The camera on the iPhone 3GS is serviceable, but I doubt anyone would claim it was good. The tap-to-focus feature, which also does some exposure correction I think, is the only real improvement on my old phone’s camera; the picture quality certainly isn’t startlingly different.
I’ve found a few applications to help me produce nicer looking photos than the camera gives in its raw form. These applications are post-processing, so can only work with what the camera gives meaning they cannot perform miracles1. I’m sure I could improve the photos from my Ixus using similar apps—-if only they existed for the Mac for so little money.
Firstly, I found Best Camera. This allows you to apply and reorder filters to your images. These filters are hard-coded to certain values (e.g., warming colours by a fixed amount) but the defaults seem well chosen and you can produce some nice images with them.
Tiltshift Generator is designed to mimic the tilt-shift lenses which are skilled at taking real-life scenes and making them look minature, like so:
But, as Phil notes, it’s also great at introducing depth of field to your images, something which can enhance the subject and make the photo appear more dramatic.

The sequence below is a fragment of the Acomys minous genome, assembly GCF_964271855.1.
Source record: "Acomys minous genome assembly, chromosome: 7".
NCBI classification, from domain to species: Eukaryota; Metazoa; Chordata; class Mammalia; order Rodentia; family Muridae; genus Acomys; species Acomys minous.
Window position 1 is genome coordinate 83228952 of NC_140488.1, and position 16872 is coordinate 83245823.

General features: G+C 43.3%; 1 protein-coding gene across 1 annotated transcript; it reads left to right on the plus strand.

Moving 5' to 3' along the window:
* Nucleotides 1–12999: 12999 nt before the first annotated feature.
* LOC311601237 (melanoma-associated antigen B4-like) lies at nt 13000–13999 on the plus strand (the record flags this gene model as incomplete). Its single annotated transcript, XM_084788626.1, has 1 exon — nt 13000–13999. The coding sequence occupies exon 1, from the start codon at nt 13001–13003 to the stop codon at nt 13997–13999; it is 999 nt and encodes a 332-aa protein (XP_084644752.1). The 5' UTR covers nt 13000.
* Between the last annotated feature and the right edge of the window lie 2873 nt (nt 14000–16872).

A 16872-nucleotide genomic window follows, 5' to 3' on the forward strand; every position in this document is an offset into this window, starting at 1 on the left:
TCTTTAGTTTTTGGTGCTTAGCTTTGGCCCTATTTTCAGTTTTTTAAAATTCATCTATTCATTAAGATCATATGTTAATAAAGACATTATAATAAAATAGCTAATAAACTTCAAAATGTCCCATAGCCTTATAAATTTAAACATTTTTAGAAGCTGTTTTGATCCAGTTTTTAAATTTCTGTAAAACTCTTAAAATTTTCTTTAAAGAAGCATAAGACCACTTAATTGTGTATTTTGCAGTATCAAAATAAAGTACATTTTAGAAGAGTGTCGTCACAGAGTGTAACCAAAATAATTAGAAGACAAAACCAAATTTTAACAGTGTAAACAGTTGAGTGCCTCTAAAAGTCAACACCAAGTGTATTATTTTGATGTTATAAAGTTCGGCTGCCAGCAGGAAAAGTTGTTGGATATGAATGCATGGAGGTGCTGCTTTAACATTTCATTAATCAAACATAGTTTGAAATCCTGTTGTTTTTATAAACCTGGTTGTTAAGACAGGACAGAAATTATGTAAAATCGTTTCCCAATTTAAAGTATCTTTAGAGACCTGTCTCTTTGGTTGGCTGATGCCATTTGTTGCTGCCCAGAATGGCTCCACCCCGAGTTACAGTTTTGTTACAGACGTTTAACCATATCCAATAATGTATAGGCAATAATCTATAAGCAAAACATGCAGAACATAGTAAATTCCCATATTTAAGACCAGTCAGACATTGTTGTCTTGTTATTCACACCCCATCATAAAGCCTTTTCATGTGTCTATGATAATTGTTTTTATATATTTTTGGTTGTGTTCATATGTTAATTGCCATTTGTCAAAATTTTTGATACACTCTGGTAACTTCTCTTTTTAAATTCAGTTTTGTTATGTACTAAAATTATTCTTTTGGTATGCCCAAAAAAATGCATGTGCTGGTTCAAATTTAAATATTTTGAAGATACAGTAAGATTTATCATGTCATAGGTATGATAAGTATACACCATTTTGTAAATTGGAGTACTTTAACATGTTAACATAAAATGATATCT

In the original of this photo, the fireplace was in focus. Using Tiltshift Generator, I adjusted the photo to only be focused on Effie. The effect isn’t perfect, but it works well for casual viewing. In addition to the blurring effect, Tiltshift Generator can also adjust colours. In the photo of the harbour above, I’ve increased the colour saturation to enhance the impression of children’s toys.
Finally, the free Mill Colour allows much more freedom in adjusting the colours of your photos. Fortunately for myself, who has little understanding of how to create specific effects by twiddling colour dials, the application includes some really nice presets which will almost always get you most of the way there. At least, they take me to the level where random tweaking will get me to where I want to be. Here’s an example:
On the left, I’ve introduced a little depth of field with Tiltshift Generator, but left the photo mostly alone. Then in Mill Colour, I’ve applied the “Bleached” filter and played around a little to create the final image. I was quite pleased with the result.
The main thing to be careful of, as I’m starting to find, is one needs to be judicious with the use of these tools, otherwise all your photos start to look the same. In addition, techniques like using Tiltshift Generator to produce depth of field only work well with certain images—I’m still learning which ones!
Overall, however, these and similar tools are great to have as one tries to make the best of the iPhone’s camera. The vibrant application space around the iPhone is really starting to prove its worth.
1 I’m looking at you crappy digital zoom apps.